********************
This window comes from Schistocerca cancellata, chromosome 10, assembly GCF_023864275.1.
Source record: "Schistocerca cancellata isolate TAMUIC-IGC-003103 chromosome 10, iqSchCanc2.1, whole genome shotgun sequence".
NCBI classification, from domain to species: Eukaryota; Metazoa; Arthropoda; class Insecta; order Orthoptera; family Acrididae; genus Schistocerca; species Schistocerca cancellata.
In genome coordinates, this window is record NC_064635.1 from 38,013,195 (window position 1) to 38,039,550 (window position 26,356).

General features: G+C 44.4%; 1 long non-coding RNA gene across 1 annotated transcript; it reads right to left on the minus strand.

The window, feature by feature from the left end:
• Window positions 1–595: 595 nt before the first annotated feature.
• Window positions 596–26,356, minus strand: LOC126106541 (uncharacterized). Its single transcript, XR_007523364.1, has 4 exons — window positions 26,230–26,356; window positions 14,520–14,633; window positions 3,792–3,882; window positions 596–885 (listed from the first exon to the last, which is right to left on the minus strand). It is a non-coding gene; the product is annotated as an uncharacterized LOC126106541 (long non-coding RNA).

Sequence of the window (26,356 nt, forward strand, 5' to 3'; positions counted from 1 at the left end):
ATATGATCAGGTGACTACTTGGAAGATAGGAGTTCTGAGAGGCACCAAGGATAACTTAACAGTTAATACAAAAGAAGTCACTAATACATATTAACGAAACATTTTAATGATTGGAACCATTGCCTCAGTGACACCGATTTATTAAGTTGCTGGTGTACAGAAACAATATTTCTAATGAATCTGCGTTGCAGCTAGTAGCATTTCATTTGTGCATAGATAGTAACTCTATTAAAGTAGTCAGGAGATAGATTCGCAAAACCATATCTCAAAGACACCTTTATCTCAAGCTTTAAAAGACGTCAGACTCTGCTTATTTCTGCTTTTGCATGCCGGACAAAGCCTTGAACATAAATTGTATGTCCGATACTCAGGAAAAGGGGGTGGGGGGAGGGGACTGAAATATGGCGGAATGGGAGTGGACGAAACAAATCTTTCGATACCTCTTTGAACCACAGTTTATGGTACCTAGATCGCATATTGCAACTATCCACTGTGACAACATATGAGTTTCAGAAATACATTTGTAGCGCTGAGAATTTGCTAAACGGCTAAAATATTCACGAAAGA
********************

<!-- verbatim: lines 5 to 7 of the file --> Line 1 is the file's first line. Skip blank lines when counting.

General features: G+C 44.4%; 1 long non-coding RNA gene across 1 annotated transcript; it reads right to left on the minus strand.

The window, feature by feature from the left end:
• Window positions 1–595: 595 nt before the first annotated feature.